The new musical wave also caught the attention of American businessmen and soon a concert was organized at Carnegie Hall in New York, with artists minimally related to the style. In addition to them were the fathers of the subject, Tom, João, Carlos Lyra, Newton Mendonça, Luis Bonfá, Sérgio Mendes, Roberto Menescal and Agostinho dos Santos, famous for his participation in the soundtrack of Orfeu da Conceição, singing Manhã de Carnaval, the song that opened the movie. The show failed but served to consolidate Bossa Nova as a pop phenomenon, being known there as “New Beat”.
Soon the rhythm was understood and sold as something very modern, also associated with the image of the couple Jackie and John Kennedy, in an ingenious mechanism of political / social / cultural renewal.
New records of interpretations of songs by Brazilian artists continued to appear, until Tom Jobim himself, annoyed by the English versions of the lyrics, realized that no musician from here had signed a solo album there.
Soon the essential The Composer Of Desafinado Plays appeared, only with beautiful, light, airy and beachy instrumentals, something absolutely better and more appropriate than the gringa versions for the Bossa songs, with João Gilberto’s guitar, something that made a total difference. Recognition came in the form of the Grammy for best album of 1963 and opened the door to this fifty-year-old record we are writing about.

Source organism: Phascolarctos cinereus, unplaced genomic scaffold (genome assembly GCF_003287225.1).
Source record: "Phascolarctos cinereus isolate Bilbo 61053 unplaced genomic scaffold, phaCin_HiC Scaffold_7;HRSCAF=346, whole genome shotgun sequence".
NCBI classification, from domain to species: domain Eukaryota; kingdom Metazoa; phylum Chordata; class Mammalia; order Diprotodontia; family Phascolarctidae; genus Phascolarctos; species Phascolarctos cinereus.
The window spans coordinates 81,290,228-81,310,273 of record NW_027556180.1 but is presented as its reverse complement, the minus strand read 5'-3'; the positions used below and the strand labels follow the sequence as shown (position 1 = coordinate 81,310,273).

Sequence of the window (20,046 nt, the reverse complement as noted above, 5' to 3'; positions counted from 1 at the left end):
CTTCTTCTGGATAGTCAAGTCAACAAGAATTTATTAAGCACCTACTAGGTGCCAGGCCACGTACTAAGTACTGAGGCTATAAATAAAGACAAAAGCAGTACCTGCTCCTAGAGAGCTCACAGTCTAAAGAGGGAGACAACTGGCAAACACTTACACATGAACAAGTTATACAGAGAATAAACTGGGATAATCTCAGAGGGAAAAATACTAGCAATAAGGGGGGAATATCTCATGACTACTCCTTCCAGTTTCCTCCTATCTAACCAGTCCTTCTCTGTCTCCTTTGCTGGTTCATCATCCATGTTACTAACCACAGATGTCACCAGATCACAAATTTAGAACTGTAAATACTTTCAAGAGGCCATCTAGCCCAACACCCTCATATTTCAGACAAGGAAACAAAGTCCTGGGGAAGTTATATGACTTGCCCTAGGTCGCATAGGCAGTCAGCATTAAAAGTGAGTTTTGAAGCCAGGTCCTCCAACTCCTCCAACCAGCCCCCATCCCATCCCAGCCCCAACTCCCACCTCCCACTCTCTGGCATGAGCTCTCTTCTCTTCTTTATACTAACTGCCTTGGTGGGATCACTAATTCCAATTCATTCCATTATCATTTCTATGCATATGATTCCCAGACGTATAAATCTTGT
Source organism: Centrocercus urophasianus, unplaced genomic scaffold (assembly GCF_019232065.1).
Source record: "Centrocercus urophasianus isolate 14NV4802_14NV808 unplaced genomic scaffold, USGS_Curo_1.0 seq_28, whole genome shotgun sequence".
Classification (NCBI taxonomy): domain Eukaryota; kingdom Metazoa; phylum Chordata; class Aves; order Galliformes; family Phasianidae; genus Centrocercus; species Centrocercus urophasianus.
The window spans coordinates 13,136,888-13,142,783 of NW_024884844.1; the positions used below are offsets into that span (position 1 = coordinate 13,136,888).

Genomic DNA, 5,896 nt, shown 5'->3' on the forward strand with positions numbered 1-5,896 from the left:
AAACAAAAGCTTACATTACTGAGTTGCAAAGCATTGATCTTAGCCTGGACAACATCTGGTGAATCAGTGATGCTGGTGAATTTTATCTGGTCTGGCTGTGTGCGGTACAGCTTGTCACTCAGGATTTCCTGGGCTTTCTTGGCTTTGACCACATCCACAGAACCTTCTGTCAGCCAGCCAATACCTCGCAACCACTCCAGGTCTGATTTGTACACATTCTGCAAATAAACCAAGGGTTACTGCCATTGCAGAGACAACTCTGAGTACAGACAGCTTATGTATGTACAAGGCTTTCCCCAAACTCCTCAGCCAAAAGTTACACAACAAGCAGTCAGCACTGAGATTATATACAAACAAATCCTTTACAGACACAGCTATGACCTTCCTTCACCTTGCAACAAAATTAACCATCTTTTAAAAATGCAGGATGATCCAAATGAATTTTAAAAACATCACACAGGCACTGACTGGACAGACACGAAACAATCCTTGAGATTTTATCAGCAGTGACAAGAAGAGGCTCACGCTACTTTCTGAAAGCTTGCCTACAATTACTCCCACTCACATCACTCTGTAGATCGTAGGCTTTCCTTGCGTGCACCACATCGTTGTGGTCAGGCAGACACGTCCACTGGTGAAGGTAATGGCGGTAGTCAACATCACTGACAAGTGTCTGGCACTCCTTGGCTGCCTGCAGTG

In 1964, Astrud Gilberto & Stan Getz emerged like thunder on the charts, despite their clean, quiet sound. The alternative to hermetic, intricate jazz came in the form of beautiful, light music of undeniable artistic value.
This, by the way, was the great fact that enchanted American audiences and musicians: Bossa Nova was something undeniably “easy”, melodic, but it was also virtuosic and “artistic” enough to bear the revolutionary and libertarian aura that Jazz had always carried forward.
Even though several imitators and caronists emerged between 1961 and 1964, the partnership between Stan Getz and João Gilberto, shielded by Tom Jobim and Astrud Gilberto, remains unaffected by the action of time.
The album would go on to win the Grammy for Best Album the following year, as well as awards for Best Jazz Album, Best Sound Engineering and the English-language version of Garota de Ipanema would be awarded Recording of the Year.
It wasn’t until 2008 that another jazz album would win the Grammy for Best of the Year, in this case River, The Joni Letters by Herbie Hancock. Vibe and Rolling Stone magazines included the album among the 500 most important of the 20th century.
Few know that the duo released another album in 1966, Getz/Gilberto #2, featuring a compilation of live recordings at Carnegie Hall made in 1964, with a side for each style, with Bossa Nova taking the B side, with English versions of standards such as O Pato, Corcovado, Você e Eu and the indefectible Garota de Ipanema.
The partnership between the two would also bear fruit in 1976, with the release of The Best Of Both Worlds, along the same lines of collaborative work, English lyrics and totally jazzy instrumentals.
The 1964 album, however, remains intact. It has been given a special 50th anniversary edition, with stereo and mono versions of the pristine recordings. It is a must-have for any serious music lover.
When bossa nova conquered the world – History of Bossa Nova
Bahia, Salvador and Northeast Tourism Guide